If your friends are in need, we will show our friendship in deed by gladly extending our help. We remember Jesus’s words, ‘When someone asks you for something, give it to him; when someone wants to borrow something, lend it to him’ (Mt. 5: 42). We are again reminded that Jesus himself helped people belonging to other faiths: on one occasion, for example, he cured the servant of the Roman officer at the man’s request (cf. Lk. 7: 1-10).

When the opportunity arises, we should join our friends in shared prayer. This can be arranged in such a way that none of the partners will feel threatened or embarrassed. It is such worship in spirit and in truth Jesus was talking about with the Samaritan woman (cf. Jn 4: 21-24).

Again, in the right time and place, we may sincerely and trustfully talk to each other about our own beliefs. Just as we show interest in the religion of our friends, we will want to explain our own practices and convictions. If we are truly believing people, we cannot help speaking about our belief and showing it in practice. ‘No one lights a lamp and covers it with a bowl or puts it under a bed. Instead, he puts it on the lampstand, so that people will see the light as they come in (Lk. 8: 16). ‘Your light must shine before people, so that they see the good things you do and praise your Father in heaven’ (Mt. 5: 16).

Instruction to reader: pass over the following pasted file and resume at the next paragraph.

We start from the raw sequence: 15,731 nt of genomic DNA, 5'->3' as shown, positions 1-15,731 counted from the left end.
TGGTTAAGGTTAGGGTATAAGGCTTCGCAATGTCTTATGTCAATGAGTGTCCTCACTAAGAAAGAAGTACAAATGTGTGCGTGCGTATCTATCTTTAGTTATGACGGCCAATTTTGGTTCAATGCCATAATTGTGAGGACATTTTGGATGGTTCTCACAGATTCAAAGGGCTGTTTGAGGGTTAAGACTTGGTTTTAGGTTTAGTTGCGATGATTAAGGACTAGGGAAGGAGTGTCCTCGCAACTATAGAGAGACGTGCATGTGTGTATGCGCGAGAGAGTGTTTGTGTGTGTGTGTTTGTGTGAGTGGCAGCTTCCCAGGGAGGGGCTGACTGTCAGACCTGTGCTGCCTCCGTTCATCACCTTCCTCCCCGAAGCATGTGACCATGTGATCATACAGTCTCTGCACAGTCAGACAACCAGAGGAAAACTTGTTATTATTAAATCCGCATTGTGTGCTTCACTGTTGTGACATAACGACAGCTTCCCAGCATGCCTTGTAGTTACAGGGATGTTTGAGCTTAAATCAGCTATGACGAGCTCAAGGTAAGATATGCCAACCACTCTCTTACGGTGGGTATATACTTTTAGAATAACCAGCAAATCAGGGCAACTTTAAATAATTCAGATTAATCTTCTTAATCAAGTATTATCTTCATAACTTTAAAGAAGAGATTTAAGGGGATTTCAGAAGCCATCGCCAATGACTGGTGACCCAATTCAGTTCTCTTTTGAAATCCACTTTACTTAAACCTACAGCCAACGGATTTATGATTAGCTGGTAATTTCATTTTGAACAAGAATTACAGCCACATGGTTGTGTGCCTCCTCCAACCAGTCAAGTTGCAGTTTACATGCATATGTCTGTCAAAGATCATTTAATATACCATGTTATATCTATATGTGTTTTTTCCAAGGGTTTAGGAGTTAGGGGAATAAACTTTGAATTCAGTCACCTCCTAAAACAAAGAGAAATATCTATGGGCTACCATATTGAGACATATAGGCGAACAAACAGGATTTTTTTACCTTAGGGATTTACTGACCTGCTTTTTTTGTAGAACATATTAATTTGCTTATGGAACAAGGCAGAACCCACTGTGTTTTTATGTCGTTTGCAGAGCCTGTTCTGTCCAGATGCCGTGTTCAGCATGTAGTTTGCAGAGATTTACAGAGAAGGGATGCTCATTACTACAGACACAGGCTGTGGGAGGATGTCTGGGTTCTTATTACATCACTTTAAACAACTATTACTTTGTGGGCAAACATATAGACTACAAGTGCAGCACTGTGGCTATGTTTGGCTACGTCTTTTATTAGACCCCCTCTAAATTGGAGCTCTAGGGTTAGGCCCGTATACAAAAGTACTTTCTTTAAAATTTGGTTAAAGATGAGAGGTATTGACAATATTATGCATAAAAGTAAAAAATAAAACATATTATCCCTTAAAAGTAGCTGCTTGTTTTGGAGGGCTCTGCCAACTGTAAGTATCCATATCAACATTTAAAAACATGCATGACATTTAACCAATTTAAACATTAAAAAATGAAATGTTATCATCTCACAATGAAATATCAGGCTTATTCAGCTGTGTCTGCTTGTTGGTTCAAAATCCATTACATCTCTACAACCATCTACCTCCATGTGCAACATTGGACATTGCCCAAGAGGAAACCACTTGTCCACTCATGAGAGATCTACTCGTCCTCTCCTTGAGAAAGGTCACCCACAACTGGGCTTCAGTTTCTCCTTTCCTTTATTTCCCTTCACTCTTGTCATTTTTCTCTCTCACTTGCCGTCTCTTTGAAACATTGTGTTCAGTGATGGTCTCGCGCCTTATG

All these are just examples to show what communal harmony and true friendship between those belonging to different religions entails. Once we have imbibed the correct attitude, we will show it in many more practical ways. For it is not the external practices, but the heart that matters most. That is why Jesus gave us the universal command to love; a practical neighbourly love without restrictions. ‘Do for others what you want them to do for you’! (Mt. 7: 12). ‘Love your neighbour as you love yourself’! (Mt. 22: 39). What more needs to be said? What more teaching is required? If we reach this stage, words will cease and deeds will take over.


1. For more historical details about the Samaritans, see F. F. BRUCE, Israel and the Nations, Paternoster, Exeter 1978.

2. FLAVIUS JOSEPHUS, Antiquitates XIII q.l; 10. 2-3; Bella Judaica, i.2, 6-7. cf. J. SCHUERER, A History of the Jewish People in the Time of Jesus, Schocken, New York, 1961, pp. 71-74.

3. FLAVIUS JOSEPHUS, Ant. XX 6. 1-3; Bella ii.12, 3-7 (SCHUERER, 226-227).

4. Some manuscripts have a shorter version of verse 55, viz. ‘Jesus turned and rebuked them’. Even in this shorter version the teaching remains the same.

5. FLAVIUS JOSEPHUS, Ant. XVII 10.5; 10. 9-10, 11.1; Bella ii.4.1; 5. 1-3 (SCHUERER, pp. 161-163).

6. FLAVIUS JOSEPHUS, Ant, XVIII 4.1 (SCHUERER. pp. 198-202).